A study calls for the creation of 150,000 new places to drive this educational model in Spain
One of the major paradoxes of unemployment in Spain lies in the fact that while millions of young people are still far from obtaining stable jobs, many companies in the industrial sector cannot find qualified personnel. The technological requirements that must be met to maintain their competitiveness – digitalization, cybersecurity…- forces them to hire IT professionals and engineers who need to become accustomed to the new tools and working methods as soon as possible. This is not always easy unless you have combined your studies with job experience.
The best way to adapt the theoretical knowledge acquired to business requirements is by eliminating the gap that exists between the labour market and the world of education. This is one of the goals for which Dual-Training Vocational Studies are proving quite successful in various European countries. However, this is still an unresolved issue in Spain. An OECD report from 2017 ranked Spain as having some of the worst Vocational Training schooling rates among all industrialized countries. As an example, only 12% of students are enrolled in vocational training, less than half of the average (26%) and less than 1% enjoy a dual-training model that combines teaching and work.
Aware of the potential of dual-training, the Circulo de Empresarios (Businessmen Association) and the Spanish Chambers of Commerce recently published a paper titled ‘Young People Excited about their Future,’ in which they asked for a State Pact that would prioritise investment in educational infrastructure and provide greater cooperation between institutional, educational, and corporate agents.
According to the authors of this report, increasing Vocational Training figures to the European level would require 150,000 new places throughout Spain. The ambitious goal of catching up with key countries such as Austria, Netherlands and Switzerland would require 350,000 new students in the medium term.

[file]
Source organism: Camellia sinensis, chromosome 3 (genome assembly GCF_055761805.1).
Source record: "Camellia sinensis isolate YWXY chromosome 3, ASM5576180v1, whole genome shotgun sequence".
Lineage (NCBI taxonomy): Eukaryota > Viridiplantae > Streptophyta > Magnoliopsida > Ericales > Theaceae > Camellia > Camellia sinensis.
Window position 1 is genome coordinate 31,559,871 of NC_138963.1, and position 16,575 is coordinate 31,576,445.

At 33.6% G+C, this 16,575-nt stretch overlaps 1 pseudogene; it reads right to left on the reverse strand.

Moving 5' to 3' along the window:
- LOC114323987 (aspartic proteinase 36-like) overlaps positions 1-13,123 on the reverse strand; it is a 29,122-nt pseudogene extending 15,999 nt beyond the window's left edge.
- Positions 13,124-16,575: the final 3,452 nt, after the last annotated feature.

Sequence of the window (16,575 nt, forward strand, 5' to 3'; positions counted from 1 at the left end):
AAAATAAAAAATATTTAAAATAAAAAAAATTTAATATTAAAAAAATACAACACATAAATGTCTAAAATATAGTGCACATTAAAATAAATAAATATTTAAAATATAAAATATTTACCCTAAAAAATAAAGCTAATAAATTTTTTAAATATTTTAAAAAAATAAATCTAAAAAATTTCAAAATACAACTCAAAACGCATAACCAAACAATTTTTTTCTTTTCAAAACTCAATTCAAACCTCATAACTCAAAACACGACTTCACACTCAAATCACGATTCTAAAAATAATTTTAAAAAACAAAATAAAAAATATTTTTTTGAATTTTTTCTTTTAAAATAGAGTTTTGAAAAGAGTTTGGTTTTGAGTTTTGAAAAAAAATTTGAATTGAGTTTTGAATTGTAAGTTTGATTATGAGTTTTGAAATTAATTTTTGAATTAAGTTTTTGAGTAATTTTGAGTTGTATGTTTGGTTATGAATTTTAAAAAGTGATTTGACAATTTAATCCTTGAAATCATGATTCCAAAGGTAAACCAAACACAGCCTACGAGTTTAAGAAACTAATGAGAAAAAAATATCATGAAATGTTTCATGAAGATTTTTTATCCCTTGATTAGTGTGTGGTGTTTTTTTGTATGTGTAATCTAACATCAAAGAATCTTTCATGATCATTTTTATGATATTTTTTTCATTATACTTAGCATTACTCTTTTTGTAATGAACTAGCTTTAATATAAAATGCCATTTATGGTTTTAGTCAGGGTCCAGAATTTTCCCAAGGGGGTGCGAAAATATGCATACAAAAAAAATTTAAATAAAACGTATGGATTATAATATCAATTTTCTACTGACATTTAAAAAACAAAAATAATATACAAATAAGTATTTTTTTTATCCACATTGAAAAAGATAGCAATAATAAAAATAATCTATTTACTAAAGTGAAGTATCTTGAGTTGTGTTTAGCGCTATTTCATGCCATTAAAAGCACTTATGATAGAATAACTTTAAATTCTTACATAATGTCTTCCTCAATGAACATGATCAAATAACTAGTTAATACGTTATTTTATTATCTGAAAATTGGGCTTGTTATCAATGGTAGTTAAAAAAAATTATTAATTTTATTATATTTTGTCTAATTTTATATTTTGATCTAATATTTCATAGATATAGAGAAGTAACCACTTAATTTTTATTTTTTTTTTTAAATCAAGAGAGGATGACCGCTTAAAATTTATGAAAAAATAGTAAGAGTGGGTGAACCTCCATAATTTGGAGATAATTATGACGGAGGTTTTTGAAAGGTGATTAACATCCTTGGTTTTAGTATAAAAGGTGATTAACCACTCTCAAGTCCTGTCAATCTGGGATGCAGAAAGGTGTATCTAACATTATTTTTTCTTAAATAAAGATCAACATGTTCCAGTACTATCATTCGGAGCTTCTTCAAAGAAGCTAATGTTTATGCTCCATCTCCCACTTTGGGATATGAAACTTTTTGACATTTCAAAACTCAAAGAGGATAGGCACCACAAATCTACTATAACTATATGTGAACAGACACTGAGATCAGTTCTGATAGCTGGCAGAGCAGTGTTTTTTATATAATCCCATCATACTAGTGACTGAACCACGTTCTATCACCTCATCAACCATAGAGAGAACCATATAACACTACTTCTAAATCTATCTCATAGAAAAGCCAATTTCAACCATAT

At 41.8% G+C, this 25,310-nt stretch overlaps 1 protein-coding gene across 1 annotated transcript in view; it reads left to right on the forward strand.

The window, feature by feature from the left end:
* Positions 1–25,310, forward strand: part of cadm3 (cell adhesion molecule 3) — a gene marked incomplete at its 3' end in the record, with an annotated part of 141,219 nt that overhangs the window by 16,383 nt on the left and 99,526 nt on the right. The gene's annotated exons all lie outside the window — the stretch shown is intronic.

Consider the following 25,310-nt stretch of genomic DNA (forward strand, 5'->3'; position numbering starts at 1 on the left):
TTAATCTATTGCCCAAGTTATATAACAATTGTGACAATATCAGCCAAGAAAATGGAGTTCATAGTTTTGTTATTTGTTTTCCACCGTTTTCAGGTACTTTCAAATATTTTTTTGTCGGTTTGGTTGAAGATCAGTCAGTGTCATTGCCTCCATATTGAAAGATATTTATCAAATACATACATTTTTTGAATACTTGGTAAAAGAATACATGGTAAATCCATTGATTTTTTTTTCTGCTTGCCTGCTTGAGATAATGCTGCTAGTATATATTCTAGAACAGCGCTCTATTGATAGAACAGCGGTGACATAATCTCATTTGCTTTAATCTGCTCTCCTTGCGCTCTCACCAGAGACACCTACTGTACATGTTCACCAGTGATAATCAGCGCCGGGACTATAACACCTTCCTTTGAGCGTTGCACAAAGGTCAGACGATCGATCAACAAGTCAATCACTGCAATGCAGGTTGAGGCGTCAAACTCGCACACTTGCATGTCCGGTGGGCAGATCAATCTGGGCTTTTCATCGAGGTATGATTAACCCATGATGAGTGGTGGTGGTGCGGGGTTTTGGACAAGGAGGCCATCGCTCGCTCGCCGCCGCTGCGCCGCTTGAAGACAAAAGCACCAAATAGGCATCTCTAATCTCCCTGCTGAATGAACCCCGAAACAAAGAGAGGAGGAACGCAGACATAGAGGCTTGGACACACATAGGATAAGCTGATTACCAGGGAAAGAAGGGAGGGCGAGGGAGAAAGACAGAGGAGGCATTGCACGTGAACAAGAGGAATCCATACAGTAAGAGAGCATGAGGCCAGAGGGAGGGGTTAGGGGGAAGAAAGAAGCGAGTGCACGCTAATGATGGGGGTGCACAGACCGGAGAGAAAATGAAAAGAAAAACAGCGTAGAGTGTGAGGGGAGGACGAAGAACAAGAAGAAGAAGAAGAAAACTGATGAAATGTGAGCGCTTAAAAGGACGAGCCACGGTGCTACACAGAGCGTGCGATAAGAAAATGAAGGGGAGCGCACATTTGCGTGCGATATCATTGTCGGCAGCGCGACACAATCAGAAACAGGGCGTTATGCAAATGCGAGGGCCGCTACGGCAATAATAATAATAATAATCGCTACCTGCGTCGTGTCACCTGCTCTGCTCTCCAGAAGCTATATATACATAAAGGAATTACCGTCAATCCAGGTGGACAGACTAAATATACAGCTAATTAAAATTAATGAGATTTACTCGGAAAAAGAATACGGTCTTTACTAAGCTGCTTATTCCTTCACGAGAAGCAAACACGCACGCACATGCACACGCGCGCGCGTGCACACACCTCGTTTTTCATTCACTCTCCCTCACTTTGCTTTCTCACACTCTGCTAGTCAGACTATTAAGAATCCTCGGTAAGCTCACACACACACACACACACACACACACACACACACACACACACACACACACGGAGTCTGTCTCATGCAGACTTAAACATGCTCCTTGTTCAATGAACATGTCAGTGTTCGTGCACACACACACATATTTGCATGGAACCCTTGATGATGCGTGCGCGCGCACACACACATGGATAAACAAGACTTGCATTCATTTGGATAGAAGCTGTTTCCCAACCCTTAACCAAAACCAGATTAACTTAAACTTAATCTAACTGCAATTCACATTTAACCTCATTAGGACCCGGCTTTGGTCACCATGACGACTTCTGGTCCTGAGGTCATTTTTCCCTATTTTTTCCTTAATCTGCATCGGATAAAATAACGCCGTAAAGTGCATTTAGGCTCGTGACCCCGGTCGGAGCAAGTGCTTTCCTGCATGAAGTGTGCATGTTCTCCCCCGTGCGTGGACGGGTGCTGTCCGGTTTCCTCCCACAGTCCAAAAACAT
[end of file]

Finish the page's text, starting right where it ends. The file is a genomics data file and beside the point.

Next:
With the exception of the Basque Country, where the dual-training model is bringing together students and businesses every year, this model does not seem to be prospering in the rest of the country. The excessive fragmentation of the productive fabric, the unawareness of companies of the advantages of this type of contract or the low-prestige of vocational training are the reasons put forward by the chairperson of the Chambers of Commerce, José Luis Bonet.
His counterpart from the Círculo de Empresarios, John de Zulueta, stressed the need for young people to acquire knowledge and skills that will enable them to join the job market as soon as possible. “There should never be a situation today in which jobs are available but cannot be filled due to a lack of training among the unemployed”, he added.
The report recommends updating the educational programmes to meet the current and future needs of the labour market and to involve businesses to a greater extent, strengthen professional guidance during secondary school, improve the image of Vocational Training, and promote the dual-training mode among SMEs.